We began an inter-congregational novitiate program last week. Nineteen different congregations (including the Missionary Society of St. Paul, Daughters of Wisdom, Redemptorists, Carmelites, and many more) from all over Asia, and parts of Africa, the Caribbean, South America, and Europe (Malta). Two of us are from North America: 1 Mexican and 1 Canadian. We range in age from 18 years to over 40 years. It’s a diverse group and large in size. When we are all present, we number close to 90 participants.
Our first week together was intense. None of us knew what to expect. We assumed ‘orientation’ meant orientation. But, in fact, several of us were immediately thrown into leadership roles and made to carry the program forward. At a pre-orientation meeting earlier in June, I was elected co-chair of our novices’ steering committee. It was a very random election, based on my introduction (name and country), and with no job description provided. When I arrived at the module last Tuesday, I was informed that the other co-chair (who was meant to be ’in charge’) wouldn’t be joining the group until August so until his arrival I would be the one to lead!
I don’t consider myself a particularly spontaneous person but Tuesday morning I became intimately acquainted with the art of improvisation. All of a sudden I was the emcee for a three-day module I knew nothing about. I knew nothing about our schedule, our speakers, or even our purpose over the three days other than ‘orientation’. By the grace of God, and under the guidance of one of the priests who was the head of formation, I learned the ropes. Normally I would hate being in charge of something without knowing details in advance but I learned to go with the flow and to enjoy the experience.
And, anyway, I wasn’t on my own in the deep end. Many others were there with me. Our haphazardly assembled steering committee came together to organize some of the necessary components of the module: prayers 3 times a day (morning, noon and closing), animation sessions (basically icebreaker songs or games), recaps of the day’s lesson, introductions of the speakers, and preparation of thank you cards and gifts. It was a tall order for a group of people who barely knew each other’s names but it was a great success and the collaboration ended up being a lot of fun. I love working in a team environment where others are energized and excited to contribute and I experienced such positive energy and enthusiasm in this group that it was a pleasure to work together. And I am sure it will continue to be a pleasure to work together for the next several months.
I also learned something very important during the module (aside from two disturbing lessons about attitudes toward food safety and sanitation – but now’s not the time to get into that!). I learned how important it is for women to have a voice. Having a voice is something I take for granted in Canada. I don’t worry so much about sharing my opinion. I feel comfortable voicing my ideas and opinions at home and at work, and at church when the opportunity presents itself. However, I see that in this particular environment (the novitiate program), it is harder for women to be heard. Despite the fact that in the Philippines there are many strong women involved in politics, including past female Presidents, in religious life, or perhaps in the church, women’s voices are harder to hear. Men are being trained to be priests, to become preachers, and as such, they are given many opportunities to speak. Women do not have the same opportunities, nor is there the same expectation for women to speak.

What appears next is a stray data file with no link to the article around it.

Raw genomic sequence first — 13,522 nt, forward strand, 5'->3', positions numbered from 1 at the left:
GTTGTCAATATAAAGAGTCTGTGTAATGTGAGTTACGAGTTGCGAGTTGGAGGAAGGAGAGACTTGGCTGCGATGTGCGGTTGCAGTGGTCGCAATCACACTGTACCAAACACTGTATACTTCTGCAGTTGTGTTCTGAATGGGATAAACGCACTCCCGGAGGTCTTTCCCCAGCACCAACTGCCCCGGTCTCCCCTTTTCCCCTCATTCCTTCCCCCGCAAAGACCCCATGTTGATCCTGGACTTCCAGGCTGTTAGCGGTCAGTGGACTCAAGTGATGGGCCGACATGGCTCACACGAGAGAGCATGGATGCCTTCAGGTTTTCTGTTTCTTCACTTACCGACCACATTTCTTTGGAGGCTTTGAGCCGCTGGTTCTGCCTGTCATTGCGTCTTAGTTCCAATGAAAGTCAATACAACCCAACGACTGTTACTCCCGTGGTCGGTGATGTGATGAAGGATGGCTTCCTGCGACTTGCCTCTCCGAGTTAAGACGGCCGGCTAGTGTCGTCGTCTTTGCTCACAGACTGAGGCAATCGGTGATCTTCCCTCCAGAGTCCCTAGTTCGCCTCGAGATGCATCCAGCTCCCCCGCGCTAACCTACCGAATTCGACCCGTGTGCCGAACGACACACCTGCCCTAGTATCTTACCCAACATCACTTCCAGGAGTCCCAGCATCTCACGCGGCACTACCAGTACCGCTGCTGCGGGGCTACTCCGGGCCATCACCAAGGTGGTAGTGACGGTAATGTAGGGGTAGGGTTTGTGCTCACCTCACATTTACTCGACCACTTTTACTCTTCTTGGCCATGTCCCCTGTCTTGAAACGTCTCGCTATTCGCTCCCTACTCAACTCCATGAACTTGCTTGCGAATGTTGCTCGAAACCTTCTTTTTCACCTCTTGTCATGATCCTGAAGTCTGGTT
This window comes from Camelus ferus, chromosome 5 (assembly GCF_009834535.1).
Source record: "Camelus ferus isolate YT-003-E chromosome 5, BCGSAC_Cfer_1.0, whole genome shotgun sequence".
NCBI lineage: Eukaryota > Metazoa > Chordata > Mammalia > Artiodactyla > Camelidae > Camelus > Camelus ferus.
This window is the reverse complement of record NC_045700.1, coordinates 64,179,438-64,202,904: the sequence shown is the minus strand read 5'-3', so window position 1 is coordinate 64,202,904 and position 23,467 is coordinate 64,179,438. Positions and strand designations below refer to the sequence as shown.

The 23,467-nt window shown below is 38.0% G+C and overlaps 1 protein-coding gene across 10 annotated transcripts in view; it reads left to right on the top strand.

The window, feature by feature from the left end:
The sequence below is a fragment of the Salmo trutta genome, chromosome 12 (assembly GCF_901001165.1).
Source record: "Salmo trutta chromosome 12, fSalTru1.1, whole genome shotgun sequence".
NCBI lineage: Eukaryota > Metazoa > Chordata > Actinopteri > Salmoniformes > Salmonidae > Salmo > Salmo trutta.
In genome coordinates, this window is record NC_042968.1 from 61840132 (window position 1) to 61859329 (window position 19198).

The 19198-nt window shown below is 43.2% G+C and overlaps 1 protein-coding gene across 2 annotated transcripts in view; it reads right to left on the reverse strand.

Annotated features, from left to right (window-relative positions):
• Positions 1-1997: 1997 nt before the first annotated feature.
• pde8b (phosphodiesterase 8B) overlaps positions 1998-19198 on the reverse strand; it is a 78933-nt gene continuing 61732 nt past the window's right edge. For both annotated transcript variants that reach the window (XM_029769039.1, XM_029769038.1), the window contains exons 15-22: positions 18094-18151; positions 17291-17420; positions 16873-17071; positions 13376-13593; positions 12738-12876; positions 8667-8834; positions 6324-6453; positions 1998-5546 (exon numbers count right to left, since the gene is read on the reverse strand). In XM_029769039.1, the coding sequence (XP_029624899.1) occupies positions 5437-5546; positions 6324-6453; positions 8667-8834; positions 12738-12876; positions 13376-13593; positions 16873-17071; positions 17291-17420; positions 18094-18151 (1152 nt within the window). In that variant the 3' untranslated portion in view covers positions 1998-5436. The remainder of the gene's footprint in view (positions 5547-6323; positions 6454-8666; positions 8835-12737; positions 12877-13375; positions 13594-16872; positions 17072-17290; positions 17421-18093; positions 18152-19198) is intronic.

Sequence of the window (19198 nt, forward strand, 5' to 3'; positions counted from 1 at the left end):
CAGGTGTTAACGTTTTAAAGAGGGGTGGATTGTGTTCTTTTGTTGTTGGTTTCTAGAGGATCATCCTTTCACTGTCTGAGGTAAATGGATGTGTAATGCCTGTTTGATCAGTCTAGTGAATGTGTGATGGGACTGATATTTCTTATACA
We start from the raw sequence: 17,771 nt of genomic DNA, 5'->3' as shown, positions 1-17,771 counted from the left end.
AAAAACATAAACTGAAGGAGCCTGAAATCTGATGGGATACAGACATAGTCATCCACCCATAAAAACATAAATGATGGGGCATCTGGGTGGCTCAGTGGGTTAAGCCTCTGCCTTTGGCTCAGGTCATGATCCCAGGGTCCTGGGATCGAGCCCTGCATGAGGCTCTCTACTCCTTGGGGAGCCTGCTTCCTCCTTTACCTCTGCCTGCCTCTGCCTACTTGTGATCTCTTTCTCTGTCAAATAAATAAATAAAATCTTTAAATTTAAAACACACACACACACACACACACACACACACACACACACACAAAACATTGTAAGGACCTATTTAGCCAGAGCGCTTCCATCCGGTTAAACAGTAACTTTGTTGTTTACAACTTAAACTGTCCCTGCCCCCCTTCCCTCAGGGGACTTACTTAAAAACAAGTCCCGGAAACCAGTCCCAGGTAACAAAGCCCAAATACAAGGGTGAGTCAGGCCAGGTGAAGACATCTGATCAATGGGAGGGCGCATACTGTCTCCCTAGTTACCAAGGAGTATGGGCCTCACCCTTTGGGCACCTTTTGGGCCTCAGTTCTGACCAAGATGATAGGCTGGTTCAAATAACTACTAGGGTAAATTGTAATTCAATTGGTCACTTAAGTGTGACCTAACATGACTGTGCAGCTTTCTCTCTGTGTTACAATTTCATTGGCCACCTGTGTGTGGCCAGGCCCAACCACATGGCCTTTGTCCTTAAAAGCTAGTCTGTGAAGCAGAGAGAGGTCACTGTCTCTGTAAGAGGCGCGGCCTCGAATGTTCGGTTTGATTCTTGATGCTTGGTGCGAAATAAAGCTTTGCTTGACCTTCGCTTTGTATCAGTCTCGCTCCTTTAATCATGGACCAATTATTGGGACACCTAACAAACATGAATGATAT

The majority of the men in our program appear to be very confident speakers. In fact, some of them seem to use the opportunity to respond to a question to give a quasi-sermon to the group. They are very friendly and helpful guys but there seems to be gender power imbalance at play (such as an unfortunate incident where a man asked a woman to wash his lunch dishes for him!) or at least a limited understanding of women’s roles and abilities. The women, it seems, need some coaxing in order to share their ideas and opinions. They struggle to volunteer their thoughts. I am not sure the reason why. It could be more than gender. It could be age. It could be feeling less confident speaking in English. Regardless of the reason, it’s so important that we hear their voices. We have women from all around the world gathered here, women with diverse backgrounds and from diverse cultures, all with unique points of view that would enrich our dialogue.
I like to think that my next couple of months (or however long it ends up being) in a visible leadership position will help to encourage the other women in the program to speak up. We’ve already had a conversation about it as an IBVM community and we are going to use every opportunity to participate and have a voice and to encourage the other women in the program to join in as well. If we all feel comfortable sharing our views, we will all come away from this time of formation with a rich experience of what it means for men and women in the church to collaborate and to learn from one another.
Please keep us in your prayers!